While there has been an increase in ransomware attacks as of late, one thing is essential to know: ransomware is getting smarter. What exactly does that mean? Essentially, ransomware developers are attacking computer backups to prevent recovery in the event of a ransomware attack.
How does ransomware target backups?
When ransomware comes in contact with backups, it either automatically deletes or encrypts the data. One such example is the “Previous Versions” feature in Microsoft Windows–ransomware will automatically delete this data. Please note, if you’re relying on Previous Versions as your only backup solution, you are doing it wrong.
There are two popular strains of ransomware: SamSam and Ryuk. Ryuk does not explicitly target backups; it puts more simplistic backup solutions at risk (i.e., ones that backup to file shares). SamSam deliberately seeks out backups and either deletes or encrypts them.
Through this method, Ryuk has recently hit two heavy targets: the Los Angeles Times and Data Resolution, a cloud hosting provider.
Where and why is ransomware targeting backups?
In general, ransomware attacks are opportunistic, not deliberate. When ransomware targets backups, it is merely scanning a system looking for specific file types and encrypting them. When it comes across data it can edit, it encrypts it. It’s essentially a random process that takes advantage of lazy IT people who store backups in a discoverable location with read & write access.
Here’s what you can do to prevent ransomware on your backups:
- Keep multiple backup copies at various locations SAFELY.
Since these attacks are random in a sense, keeping multiple backup copies at different locations will diversify your backups and lower your chance of being unable to recover from a ransomware event. Work with a competent IT Company to coordinate this, don’t copy and paste your entire companies shared drive to your computer. You’re likely creating more security problems and data spawl issues. Also, do not copy and paste your company’s data to Dropbox or Google Drive without your IT Company involved.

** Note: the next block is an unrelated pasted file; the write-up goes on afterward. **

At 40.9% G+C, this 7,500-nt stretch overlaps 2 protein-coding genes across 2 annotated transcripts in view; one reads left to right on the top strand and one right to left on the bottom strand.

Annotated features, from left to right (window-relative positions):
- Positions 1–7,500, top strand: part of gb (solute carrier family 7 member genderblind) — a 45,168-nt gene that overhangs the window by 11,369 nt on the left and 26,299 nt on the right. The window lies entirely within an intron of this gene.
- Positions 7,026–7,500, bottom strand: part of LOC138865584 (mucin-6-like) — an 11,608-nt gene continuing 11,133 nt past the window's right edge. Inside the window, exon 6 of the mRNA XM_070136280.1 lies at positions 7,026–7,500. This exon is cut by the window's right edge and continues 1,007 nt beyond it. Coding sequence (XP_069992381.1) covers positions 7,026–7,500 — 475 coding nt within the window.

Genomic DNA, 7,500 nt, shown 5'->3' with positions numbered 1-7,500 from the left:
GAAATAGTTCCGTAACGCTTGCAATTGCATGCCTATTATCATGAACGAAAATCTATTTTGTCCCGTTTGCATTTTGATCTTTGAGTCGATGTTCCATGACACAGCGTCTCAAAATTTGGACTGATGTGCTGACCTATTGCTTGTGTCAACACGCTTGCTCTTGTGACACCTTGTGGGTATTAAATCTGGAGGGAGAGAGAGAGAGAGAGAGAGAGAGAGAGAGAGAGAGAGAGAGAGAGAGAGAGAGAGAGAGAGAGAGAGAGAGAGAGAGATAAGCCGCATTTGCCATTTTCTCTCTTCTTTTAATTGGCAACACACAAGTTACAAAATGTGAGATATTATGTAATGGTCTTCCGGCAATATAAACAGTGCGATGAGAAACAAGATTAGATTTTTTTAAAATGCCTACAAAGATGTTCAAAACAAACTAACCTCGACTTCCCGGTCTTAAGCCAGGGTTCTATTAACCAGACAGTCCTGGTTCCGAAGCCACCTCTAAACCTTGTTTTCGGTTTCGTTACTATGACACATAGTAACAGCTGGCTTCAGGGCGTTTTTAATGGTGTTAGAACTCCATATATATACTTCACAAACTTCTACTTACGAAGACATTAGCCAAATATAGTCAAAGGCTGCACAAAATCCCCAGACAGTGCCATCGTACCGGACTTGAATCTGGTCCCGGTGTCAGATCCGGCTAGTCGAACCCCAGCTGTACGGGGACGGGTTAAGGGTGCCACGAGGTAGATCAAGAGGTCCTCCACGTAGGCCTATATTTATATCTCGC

- Use third-party tools to create additional backup copies to supplement traditional Windows backups.
Using third-party tools that aren’t associated with Windows will again diversify your backup vulnerability. Third-party tools will operate differently than Windows backups and will make it much harder for the ransomware to locate these additional copies since this type of ransomware most often targets Windows backups.
- Isolate your backups.
Ensure your backups are protected by unique authentication and passwords (i.e. don’t use the same authentication for backups as you do for other systems on your computer). Remember: this type of ransomware is always looking to expand into other systems once it’s on your computer. Isolating your backups with unique authentication protects the rest of your data if your backups are compromised.
- Test and confirm your backups regularly
Don’t wait until you’re the victim of a ransomware attack to confirm that your backups have been operating adequately. It’s essential to verify your backups are working–and that you know where they’re going–regularly. We recommend manually verifying backups weekly.
If you have questions about your organization’s strategy for system backups, or if you are concerned your backups may have been encrypted, don’t hesitate to reach out to PK Tech.